Since he’s fared well a majority of the time, despite a dip in efficiency Jackson’s shooting gravity makes him a threat. He’s benefitted from last-minute dishes off Ja Morant drives to deliver the Grizzlies a victory in crunch time. He provides a great outlet in pick-and-roll actions when he’s fading out to the 3-point line. In most situations, there’s a double screen with a roller and a popper, which generates multiple advantage points for the Grizzlies.

While Jackson’s shooting adds a dimension to the Grizzlies’ system, especially in screen movements, it adds more layers to his own offensive repertoire. He’s finding his groove inside the arc, especially in post-up’s or attacking closeouts. When his 3-point game is on, the Grizzlies could deploy him in various ways. He can catch and shoot out of pick-and-pops, or they can run him off movement where they have him running off screens. It also poses more of a threat to the defense, where if they close out too hard, he could attack the closeout for something at the rim.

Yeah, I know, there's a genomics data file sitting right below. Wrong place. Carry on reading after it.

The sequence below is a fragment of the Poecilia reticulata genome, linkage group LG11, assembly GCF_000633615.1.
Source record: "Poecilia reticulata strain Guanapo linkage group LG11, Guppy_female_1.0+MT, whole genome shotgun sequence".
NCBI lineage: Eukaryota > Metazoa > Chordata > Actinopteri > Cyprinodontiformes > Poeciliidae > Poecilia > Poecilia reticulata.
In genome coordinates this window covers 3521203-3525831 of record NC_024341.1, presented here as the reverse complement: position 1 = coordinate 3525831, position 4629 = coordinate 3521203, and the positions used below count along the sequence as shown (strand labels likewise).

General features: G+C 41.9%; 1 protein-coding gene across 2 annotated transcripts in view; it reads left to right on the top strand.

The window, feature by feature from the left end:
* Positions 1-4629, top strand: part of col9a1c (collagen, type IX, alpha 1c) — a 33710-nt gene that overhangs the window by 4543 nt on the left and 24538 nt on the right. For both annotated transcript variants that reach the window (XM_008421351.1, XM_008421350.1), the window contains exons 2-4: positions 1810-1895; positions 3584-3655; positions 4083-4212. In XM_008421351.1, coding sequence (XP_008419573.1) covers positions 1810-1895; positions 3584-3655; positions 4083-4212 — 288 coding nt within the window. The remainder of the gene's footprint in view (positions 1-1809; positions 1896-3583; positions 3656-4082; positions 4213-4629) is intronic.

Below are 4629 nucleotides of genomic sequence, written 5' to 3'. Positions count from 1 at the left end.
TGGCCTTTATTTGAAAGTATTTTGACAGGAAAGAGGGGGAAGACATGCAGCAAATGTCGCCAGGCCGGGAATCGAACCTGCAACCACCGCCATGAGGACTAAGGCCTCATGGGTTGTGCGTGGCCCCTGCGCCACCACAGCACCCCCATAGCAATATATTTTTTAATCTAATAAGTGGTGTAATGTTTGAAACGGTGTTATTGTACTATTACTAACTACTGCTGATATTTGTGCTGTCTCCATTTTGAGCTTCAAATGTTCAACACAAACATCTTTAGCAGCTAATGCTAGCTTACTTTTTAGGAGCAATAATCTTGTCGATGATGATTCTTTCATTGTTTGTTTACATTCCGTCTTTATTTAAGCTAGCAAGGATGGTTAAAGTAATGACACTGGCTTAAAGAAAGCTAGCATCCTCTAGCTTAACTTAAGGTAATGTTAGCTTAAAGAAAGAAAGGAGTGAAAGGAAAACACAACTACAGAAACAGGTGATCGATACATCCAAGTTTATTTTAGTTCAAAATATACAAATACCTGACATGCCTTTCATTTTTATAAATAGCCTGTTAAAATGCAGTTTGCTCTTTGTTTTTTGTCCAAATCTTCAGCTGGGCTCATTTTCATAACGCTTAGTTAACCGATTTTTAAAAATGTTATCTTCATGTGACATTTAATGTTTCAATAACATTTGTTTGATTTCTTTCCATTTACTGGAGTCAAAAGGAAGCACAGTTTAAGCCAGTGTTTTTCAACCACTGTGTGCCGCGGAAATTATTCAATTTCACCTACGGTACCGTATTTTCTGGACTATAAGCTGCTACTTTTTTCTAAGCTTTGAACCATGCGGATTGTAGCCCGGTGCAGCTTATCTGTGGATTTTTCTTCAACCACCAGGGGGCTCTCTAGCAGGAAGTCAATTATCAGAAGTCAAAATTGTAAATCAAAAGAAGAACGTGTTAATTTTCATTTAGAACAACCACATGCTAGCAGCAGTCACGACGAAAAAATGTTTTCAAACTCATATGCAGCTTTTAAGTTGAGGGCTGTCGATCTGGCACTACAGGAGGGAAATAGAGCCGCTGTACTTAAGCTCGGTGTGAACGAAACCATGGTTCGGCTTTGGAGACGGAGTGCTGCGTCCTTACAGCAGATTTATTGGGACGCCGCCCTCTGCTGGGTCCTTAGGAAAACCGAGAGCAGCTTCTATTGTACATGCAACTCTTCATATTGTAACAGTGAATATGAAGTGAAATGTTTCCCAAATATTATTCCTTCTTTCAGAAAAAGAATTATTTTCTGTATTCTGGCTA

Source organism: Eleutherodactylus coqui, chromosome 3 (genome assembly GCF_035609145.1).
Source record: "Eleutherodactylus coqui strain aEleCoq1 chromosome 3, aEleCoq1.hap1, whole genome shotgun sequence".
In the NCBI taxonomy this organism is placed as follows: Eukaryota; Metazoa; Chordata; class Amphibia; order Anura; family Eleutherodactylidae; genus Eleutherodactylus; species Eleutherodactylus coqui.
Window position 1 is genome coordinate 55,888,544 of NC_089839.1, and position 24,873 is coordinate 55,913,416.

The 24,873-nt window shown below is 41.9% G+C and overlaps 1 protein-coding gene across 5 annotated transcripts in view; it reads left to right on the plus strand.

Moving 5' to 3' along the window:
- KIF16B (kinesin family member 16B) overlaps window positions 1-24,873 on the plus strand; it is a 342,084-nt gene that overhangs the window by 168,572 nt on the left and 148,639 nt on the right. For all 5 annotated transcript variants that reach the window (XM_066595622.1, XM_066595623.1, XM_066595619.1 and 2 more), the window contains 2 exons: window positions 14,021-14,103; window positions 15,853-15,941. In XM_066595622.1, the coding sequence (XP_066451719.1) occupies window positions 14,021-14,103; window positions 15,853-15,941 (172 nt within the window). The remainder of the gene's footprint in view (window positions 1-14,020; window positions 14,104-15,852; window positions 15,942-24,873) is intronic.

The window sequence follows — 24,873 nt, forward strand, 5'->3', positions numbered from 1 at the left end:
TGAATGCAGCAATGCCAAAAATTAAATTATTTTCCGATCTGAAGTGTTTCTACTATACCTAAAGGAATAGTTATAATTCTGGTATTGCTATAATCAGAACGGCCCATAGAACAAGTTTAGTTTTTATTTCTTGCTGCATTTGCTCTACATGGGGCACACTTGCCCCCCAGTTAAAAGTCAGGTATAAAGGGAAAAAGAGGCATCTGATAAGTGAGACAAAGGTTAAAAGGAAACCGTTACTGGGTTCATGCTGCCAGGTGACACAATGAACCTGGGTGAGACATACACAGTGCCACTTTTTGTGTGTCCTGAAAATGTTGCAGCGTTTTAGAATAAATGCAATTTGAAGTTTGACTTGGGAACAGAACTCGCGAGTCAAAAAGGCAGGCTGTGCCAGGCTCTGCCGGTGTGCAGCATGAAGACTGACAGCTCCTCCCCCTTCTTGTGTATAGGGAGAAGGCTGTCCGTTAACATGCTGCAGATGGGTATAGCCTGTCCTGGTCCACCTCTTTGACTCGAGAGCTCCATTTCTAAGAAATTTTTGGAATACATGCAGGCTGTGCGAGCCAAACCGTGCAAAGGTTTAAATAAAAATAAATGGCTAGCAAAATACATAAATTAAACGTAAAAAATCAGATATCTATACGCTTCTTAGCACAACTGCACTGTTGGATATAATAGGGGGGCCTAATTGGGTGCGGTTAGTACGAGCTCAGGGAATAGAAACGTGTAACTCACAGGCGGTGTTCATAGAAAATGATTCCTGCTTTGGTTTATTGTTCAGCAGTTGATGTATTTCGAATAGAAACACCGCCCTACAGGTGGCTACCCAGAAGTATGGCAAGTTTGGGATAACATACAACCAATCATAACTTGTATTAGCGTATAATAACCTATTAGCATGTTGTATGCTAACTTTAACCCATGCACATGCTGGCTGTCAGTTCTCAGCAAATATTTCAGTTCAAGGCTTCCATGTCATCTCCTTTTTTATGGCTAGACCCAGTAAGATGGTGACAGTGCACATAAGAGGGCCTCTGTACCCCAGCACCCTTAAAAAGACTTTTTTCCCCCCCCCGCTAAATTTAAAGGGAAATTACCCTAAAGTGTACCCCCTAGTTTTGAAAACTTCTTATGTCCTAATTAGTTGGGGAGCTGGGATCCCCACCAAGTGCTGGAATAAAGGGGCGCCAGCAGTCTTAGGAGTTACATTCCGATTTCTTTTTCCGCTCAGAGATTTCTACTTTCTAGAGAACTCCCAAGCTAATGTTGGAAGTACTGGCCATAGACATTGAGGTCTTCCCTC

More importantly, it adds more unpredictability to the Grizzlies’ half-court offense. That’s been a priority for them — whether it’s utilizing Steven Adams as a playmaking hub, running Bane off screens, getting Morant off ball, or creating matchup advantages for Jackson. When Jackson can find his mojo from downtown, it just opens up the floor for Ja Morant, and adds extra layers to the Grizzlies’ offense whenever teams key in on drives or paint scoring.